To what extent can the reader sympathise with the creature in Frankenstein?

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To what extent can the reader sympathise with the creature in Frankenstein? The cruel and heartlessness of monsters are often used in Gothic fiction to create a feeling of horror and terror in the reader. In Frankenstein, Shelley takes the creature further than this by providing him with human qualities making him more abhuman. Sympathy is created for the creature by centring him as the victim of the novel as he is rejected by his creator and society making him relatable to the reader and provoking pity. However the creature’s monstrous turn in using violent behaviour, and initial bias already set up by Victor’s descriptions make it difficult for the reader to sympathise with him. Shelley directs sympathy to the creature by placing him as the victim of the novel. Victor takes on the role of a typical Gothic monstrous mother by rejecting his creature at ‘birth’. Upon seeing his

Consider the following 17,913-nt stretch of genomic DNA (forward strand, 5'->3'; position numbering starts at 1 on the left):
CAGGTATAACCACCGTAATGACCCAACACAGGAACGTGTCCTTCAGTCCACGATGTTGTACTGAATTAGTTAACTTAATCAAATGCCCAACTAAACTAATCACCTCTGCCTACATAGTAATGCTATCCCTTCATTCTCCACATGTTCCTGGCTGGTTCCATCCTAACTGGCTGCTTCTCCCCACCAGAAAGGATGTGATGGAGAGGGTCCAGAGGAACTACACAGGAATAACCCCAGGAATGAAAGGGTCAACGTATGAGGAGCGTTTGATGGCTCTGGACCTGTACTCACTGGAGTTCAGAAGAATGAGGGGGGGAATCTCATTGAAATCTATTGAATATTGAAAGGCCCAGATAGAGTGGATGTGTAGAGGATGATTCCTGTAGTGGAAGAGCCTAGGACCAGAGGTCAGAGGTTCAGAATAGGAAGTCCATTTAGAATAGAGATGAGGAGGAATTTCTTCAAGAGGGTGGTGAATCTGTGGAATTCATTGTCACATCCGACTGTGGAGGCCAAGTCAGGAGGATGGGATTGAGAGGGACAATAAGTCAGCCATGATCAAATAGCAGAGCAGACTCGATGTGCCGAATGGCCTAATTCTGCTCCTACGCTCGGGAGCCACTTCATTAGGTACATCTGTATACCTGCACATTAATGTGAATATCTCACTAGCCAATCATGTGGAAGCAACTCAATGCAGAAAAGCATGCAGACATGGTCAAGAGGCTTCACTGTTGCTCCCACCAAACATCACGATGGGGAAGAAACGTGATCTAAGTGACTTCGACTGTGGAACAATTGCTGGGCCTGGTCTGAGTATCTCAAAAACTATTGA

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creature Victor sees it as a ‘catastrophe’ to have ‘miserably given life’ and instantly flees. Shelley emphasises the feeling of rejection the creature felt by his intertextual reference to Adam in Paradise Lost, saying  ‘I remembered Adam’s supplication to his Creator. But where was mine?’, it demonstrates to the reader how the abandonment of Victor has not only hurt the creature but  left him confused which provokes the readers sympathies.Throughout the novel the creature is cast as an outsider and it is his physical appearance that becomes the main barrier for him. Nobody attempts to look beneath the surface of ...

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